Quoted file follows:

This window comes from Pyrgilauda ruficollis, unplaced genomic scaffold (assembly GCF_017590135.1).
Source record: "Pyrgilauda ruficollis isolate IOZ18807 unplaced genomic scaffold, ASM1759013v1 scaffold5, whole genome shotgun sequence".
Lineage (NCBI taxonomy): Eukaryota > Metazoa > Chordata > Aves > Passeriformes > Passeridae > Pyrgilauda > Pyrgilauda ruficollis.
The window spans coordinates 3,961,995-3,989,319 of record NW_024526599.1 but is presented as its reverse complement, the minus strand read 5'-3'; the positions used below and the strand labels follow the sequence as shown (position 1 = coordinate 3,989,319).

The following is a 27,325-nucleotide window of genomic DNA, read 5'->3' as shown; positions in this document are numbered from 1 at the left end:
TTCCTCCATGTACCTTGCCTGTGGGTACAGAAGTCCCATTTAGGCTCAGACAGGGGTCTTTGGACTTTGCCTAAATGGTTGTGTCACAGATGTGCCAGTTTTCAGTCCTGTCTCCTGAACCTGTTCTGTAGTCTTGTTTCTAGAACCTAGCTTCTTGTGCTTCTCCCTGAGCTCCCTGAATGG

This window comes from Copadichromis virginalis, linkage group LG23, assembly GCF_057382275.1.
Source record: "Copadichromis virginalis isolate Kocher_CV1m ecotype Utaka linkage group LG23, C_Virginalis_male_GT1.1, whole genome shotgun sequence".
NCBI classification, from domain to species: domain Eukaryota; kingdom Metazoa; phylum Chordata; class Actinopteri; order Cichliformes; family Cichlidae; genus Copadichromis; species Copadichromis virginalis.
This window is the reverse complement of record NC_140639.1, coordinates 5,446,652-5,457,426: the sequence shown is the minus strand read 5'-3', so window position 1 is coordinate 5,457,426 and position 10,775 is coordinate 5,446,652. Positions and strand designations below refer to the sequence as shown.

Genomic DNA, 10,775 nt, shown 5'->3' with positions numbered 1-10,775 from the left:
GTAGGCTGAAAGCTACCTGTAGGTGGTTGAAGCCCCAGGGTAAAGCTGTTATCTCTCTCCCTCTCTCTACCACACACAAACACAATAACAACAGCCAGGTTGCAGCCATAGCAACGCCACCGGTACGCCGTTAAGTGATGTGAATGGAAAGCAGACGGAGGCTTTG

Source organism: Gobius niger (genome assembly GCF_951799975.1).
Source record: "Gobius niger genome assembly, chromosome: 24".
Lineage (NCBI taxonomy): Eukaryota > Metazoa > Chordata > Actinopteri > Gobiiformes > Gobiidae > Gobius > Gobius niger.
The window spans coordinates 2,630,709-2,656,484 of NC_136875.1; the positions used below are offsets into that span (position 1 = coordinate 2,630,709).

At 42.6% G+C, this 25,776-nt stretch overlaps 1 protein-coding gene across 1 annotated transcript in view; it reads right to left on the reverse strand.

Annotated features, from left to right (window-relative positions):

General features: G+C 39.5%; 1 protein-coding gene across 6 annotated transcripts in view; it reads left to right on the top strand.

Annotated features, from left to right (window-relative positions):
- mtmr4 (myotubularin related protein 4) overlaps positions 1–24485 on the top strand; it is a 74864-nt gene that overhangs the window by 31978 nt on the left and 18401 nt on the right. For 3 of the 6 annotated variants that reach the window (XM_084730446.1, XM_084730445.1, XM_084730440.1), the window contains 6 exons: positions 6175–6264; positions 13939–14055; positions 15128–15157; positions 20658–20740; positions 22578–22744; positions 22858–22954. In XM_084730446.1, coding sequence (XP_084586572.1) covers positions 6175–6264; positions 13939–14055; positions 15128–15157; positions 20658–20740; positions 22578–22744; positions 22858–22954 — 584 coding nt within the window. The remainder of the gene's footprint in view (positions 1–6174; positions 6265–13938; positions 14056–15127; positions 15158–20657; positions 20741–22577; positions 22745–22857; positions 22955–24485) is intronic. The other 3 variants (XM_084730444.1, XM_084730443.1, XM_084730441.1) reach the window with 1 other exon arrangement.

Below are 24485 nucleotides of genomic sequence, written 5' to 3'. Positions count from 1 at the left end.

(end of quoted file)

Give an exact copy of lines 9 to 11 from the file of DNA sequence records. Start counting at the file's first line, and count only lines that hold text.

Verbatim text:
NCBI classification, from domain to species: domain Eukaryota; kingdom Metazoa; phylum Chordata; class Actinopteri; order Cichliformes; family Cichlidae; genus Copadichromis; species Copadichromis virginalis.
This window is the reverse complement of record NC_140639.1, coordinates 5,446,652-5,457,426: the sequence shown is the minus strand read 5'-3', so window position 1 is coordinate 5,457,426 and position 10,775 is coordinate 5,446,652. Positions and strand designations below refer to the sequence as shown.

Genomic DNA, 10,775 nt, shown 5'->3' with positions numbered 1-10,775 from the left: